2016 marks 100 years since Eugene O’Neill began writing ground-breaking plays in Provincetown, considered the birthplace of modern American theater. This year, the 11th Provincetown Tennessee Williams Theater Festival, September 22–25, 2016, will offer new approaches to staging O’Neill from the perspective of Tennessee Williams’ genre-busting dramas.
The special four-day festival honoring Tennessee Williams has long been one of the highlights of Provincetown’s “Second Summer” when the cool breezes, crisp blue skies and laid-back atmosphere make for one of the finest times to visit. Shops, galleries and restaurants have their doors open to the sidewalks, as vacationers and locals stroll casually throughout town enjoying the natural beauty and charm of this quintessential New England town.
Some of this season’s performances include:
The story of O’Neill’s 1924 tragedy about a stepson’s passion for his stepmother is set in New England.
A debutante visits the underbelly of her luxury ocean-liner to observe the soot-covered workers as if they were animals.
A burlesque retelling of the life of Marco Polo casts the 14th century Italian adventurer as an avatar of a Roaring 20’s tycoon.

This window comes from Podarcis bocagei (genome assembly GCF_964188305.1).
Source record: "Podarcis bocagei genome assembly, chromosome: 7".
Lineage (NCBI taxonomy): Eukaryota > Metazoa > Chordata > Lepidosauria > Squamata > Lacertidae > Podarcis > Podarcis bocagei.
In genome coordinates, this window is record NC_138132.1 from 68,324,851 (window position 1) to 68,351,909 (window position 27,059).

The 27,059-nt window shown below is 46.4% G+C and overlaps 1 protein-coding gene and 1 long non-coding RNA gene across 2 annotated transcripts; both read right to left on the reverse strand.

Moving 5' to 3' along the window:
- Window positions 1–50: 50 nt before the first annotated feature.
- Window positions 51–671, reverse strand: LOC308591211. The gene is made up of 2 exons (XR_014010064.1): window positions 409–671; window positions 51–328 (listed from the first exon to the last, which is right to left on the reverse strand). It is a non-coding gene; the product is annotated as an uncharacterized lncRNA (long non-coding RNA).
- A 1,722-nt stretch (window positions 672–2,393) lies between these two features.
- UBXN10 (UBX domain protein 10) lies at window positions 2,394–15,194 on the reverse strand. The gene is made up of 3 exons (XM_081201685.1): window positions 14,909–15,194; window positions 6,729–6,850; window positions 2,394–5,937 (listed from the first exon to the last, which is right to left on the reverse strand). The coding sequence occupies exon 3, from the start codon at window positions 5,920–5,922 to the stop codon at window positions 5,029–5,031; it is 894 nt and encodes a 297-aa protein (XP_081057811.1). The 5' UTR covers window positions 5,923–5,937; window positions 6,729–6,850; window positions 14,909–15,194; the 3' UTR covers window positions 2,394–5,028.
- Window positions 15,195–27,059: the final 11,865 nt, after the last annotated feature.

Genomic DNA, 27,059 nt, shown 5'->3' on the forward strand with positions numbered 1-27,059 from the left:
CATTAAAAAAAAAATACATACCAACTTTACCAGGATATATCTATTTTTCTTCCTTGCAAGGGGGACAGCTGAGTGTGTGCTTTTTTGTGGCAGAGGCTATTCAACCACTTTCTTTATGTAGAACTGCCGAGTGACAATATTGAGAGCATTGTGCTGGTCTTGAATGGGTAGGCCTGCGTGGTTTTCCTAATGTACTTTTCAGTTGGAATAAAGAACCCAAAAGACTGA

A happy hedonist wife has come to the end of her patience with her husband, a forever-experimenting artist. The late 1960s resounds throughout Tokyo Hotel in masterful staccato rhythms, which serve as breaks in the lilt of Williams’ earlier dialog, like a hesitation waltz.
These paired plays explore the two playwrights’ understanding of a good-time girl. Williams introduces us to two ageless goodtime girls out for a good time in a desolate East Saint Louis juke joint. O’Neill’s understanding of a good-time girl was quite different – a scene from Welded stands alone as a moving portrait of unexpected redemption when a footsore young streetwalker teaches an errant young husband how to get through life.
In addition to the staged performances, expect to see the artists of the Festival around town all week – from restaurants, pools and shops to the wharf and bars. Don’t be surprised if you hear barroom standards “Danny Boy” and “Whiskey Johnny,” written in stage directions by O’Neill and Williams, all week long.
Photo of DeDe Deville and Brad Shaw in A Tiny Closet, part of An Otherwise Hopeless Evening courtesy of A Hidden Splendor